We have declared war on the hideous weed taking over our garden and now our brand new conservatory. Worse still, when I tried to pick the nasty thing off the window frame it broke my nail! That was the last straw.
So. After a bit of research, We’re going to try to rid our garden of the Ivy Beast. But I sense it’s not going to give up without a fight, especially with its renewed strength gained from all the recent rain.
Anyhow. Apparently the way to kill off the monster is to attack the root of the problem. We had a small amount of ivy in the front garden and the root was really easy to find and dig out. I didn’t want to pull the ivy straight off the wall as it was stuck so hard it would pull off the render so figured it would have less stick once dead. So, now a few weeks on that ivy is all brown and dead and ready for removal.
So. We’re going to try the same on the blob-like beast in the back.
My darling husband attacked it.
I think through a bit of boredom really. He knew I wanted to do it, so he beat me to it and went mad one Sunday afternoon and ripped the hideous beast down.
But although that was massively labour intensive, it was almost the easy part. 4 trips to the tip later and . . .
The fences are completely rotten underneath. They’ll need replacing. Those that don’t are covered in horrible sucker marks. And the roots are there and growing . . . still! We need to kill the root with poison (SBK apparently is the best – available at garden centres), but it’s also on the neighbours side it turns out. Oh my days, it’s the 100 years war!
So lets deal with a bit at a time. What about them sucker marks? Well, you just need to scrape them off. For any wall finish:
Scrape off Tendrils and Suckers: Use a stiff-blade scraper to remove the part of the vines that remain stuck to the wall. Work slowly and scrape at a relatively low angle (about 20 to 30 degrees) to minimize scratching brick, and wear gloves to protect your scraping hand.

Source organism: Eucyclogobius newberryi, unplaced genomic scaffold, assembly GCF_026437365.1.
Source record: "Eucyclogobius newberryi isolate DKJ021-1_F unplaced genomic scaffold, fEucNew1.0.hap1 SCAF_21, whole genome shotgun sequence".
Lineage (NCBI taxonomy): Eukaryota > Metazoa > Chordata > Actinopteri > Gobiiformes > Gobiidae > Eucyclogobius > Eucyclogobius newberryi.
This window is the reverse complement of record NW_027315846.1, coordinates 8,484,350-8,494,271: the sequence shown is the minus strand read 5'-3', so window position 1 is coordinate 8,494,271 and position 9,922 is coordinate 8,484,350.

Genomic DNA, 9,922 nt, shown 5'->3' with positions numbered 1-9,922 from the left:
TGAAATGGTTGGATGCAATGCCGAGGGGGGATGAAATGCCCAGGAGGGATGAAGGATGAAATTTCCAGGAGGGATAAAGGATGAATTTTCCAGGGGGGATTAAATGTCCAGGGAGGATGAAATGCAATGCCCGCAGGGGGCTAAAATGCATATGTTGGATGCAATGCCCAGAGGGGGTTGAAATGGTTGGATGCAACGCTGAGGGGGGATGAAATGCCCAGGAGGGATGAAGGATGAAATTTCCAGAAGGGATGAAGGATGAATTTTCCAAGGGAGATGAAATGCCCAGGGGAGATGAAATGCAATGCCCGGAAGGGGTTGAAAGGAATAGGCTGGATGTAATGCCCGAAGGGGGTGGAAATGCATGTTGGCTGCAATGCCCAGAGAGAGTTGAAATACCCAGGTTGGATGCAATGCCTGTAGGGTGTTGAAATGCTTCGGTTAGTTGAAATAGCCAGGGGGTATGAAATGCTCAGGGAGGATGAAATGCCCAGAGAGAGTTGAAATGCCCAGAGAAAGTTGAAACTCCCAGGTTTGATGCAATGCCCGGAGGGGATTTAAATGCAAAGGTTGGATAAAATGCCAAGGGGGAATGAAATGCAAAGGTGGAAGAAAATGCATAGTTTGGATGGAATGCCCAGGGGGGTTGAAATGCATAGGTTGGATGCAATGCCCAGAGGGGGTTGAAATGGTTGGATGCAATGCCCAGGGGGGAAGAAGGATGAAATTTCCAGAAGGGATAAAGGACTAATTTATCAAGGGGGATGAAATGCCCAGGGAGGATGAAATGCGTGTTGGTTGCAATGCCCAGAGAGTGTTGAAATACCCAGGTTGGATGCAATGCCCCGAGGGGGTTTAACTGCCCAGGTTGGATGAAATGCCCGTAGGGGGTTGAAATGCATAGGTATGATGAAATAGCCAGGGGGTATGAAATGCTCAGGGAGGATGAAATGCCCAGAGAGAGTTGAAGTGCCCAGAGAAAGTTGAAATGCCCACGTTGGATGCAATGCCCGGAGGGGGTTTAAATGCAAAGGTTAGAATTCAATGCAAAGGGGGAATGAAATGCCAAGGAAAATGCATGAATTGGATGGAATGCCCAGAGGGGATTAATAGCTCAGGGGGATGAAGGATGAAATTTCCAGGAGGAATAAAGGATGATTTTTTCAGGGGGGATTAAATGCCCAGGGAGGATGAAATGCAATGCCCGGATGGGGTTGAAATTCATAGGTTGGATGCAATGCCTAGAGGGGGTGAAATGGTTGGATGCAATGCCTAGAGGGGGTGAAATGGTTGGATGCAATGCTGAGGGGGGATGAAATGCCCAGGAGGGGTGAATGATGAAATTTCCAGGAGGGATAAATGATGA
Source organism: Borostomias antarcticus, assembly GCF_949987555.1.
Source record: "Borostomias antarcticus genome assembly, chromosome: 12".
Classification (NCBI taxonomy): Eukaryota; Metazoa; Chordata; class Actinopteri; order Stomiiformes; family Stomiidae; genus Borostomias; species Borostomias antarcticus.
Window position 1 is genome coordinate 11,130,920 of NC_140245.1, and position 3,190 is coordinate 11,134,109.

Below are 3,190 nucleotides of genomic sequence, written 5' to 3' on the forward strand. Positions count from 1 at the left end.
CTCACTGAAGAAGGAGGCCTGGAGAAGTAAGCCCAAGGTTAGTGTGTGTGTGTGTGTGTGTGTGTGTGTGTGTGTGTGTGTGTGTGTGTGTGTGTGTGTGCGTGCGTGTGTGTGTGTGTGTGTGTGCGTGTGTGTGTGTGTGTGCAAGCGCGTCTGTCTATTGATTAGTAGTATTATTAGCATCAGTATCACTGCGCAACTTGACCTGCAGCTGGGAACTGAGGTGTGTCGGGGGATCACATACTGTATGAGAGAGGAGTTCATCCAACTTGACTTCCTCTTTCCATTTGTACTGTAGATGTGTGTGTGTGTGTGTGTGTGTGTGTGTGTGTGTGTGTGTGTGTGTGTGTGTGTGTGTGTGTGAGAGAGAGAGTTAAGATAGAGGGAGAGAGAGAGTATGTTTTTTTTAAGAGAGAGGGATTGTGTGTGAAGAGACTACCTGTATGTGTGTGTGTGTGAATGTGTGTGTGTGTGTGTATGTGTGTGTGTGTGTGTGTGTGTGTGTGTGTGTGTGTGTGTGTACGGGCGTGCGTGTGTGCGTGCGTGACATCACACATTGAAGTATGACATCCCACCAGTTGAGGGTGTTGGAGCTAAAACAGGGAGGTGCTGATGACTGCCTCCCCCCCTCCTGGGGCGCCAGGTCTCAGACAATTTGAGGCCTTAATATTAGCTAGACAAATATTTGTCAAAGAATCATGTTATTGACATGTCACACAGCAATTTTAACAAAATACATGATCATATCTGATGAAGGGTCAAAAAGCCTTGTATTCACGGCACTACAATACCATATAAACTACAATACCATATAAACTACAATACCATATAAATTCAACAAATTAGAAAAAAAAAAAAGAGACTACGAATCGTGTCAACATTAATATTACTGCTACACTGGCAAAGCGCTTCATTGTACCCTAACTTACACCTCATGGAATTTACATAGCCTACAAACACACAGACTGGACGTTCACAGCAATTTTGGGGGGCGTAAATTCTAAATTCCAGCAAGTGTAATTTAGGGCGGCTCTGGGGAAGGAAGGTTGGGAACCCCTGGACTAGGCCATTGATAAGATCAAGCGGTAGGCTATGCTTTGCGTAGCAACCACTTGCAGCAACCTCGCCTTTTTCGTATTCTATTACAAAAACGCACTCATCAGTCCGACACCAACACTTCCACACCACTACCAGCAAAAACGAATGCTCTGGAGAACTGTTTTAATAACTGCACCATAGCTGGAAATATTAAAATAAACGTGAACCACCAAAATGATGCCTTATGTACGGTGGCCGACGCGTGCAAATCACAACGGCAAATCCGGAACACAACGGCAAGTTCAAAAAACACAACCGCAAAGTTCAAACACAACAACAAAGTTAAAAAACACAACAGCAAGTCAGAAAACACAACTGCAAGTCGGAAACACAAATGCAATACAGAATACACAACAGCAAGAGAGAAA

Scrub or Burn off Residue: If some plant material remains, you may be able to scrub it off with a moderately stiff brush (but be careful as some brushes such as wire ones may scratch brick), (with a small amount of paint remover for stubborn areas) or use a propane torch to burn it off (such fun!) Caution: If you use a torch, remember to wear goggles, and keep it well away from any wood or cracks. Remember that there’s more flame than you may be able to see, especially in strong sunlight. Test in an inconspicuous area to make sure using the torch won’t permanently scorch the masonry.
But bear in mind, that Ivy can also be beautiful. It can create a chocolate box look for a number of homes, and can complement most gardens. But it needs looking after. At least twice a year. If not, you’ll end up with a monster like ours and then it’s a torturous event to either get it back to where it was and how it should look or have rid of it all together.
I found a great website that goes into the pros and cons of having Ivy as well as plenty of great advice on care or ridding your garden of it all together. Check it out: http://www.whatprice.co.uk/gardening/ivy.html
Next job, replacing the fences. That will have to wait for next year . . .